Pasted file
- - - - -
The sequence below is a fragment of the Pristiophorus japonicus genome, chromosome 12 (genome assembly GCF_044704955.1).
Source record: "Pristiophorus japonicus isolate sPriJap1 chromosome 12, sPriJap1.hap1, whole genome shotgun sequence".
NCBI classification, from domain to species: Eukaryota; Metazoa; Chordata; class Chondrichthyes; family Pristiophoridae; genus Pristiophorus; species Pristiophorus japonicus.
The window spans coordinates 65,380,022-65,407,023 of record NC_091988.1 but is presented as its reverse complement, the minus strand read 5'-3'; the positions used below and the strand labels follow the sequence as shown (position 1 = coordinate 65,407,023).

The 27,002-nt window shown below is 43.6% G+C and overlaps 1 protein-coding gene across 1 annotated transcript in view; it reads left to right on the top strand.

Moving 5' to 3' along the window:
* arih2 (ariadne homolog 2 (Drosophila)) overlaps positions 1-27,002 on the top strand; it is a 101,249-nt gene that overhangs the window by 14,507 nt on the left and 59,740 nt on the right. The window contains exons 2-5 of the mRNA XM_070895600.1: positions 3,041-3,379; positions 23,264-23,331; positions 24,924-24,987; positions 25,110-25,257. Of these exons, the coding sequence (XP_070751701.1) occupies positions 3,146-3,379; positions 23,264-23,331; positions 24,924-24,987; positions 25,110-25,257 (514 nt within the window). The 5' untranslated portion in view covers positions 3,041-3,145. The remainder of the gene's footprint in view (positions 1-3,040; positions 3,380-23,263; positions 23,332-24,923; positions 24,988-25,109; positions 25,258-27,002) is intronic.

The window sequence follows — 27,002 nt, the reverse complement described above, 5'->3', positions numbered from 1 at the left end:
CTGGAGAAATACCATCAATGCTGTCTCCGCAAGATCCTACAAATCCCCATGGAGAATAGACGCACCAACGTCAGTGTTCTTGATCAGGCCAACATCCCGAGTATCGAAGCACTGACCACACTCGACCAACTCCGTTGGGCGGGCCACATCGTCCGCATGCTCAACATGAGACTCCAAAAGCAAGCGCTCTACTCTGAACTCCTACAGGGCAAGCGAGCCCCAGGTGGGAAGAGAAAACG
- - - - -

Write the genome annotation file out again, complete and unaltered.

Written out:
The sequence below is a fragment of the Pristiophorus japonicus genome, chromosome 12 (genome assembly GCF_044704955.1).
Source record: "Pristiophorus japonicus isolate sPriJap1 chromosome 12, sPriJap1.hap1, whole genome shotgun sequence".
NCBI classification, from domain to species: Eukaryota; Metazoa; Chordata; class Chondrichthyes; family Pristiophoridae; genus Pristiophorus; species Pristiophorus japonicus.
The window spans coordinates 65,380,022-65,407,023 of record NC_091988.1 but is presented as its reverse complement, the minus strand read 5'-3'; the positions used below and the strand labels follow the sequence as shown (position 1 = coordinate 65,407,023).

The 27,002-nt window shown below is 43.6% G+C and overlaps 1 protein-coding gene across 1 annotated transcript in view; it reads left to right on the top strand.

Moving 5' to 3' along the window:
* arih2 (ariadne homolog 2 (Drosophila)) overlaps positions 1-27,002 on the top strand; it is a 101,249-nt gene that overhangs the window by 14,507 nt on the left and 59,740 nt on the right. The window contains exons 2-5 of the mRNA XM_070895600.1: positions 3,041-3,379; positions 23,264-23,331; positions 24,924-24,987; positions 25,110-25,257. Of these exons, the coding sequence (XP_070751701.1) occupies positions 3,146-3,379; positions 23,264-23,331; positions 24,924-24,987; positions 25,110-25,257 (514 nt within the window). The 5' untranslated portion in view covers positions 3,041-3,145. The remainder of the gene's footprint in view (positions 1-3,040; positions 3,380-23,263; positions 23,332-24,923; positions 24,988-25,109; positions 25,258-27,002) is intronic.

The window sequence follows — 27,002 nt, the reverse complement described above, 5'->3', positions numbered from 1 at the left end:
CTGGAGAAATACCATCAATGCTGTCTCCGCAAGATCCTACAAATCCCCATGGAGAATAGACGCACCAACGTCAGTGTTCTTGATCAGGCCAACATCCCGAGTATCGAAGCACTGACCACACTCGACCAACTCCGTTGGGCGGGCCACATCGTCCGCATGCTCAACATGAGACTCCAAAAGCAAGCGCTCTACTCTGAACTCCTACAGGGCAAGCGAGCCCCAGGTGGGAAGAGAAAACG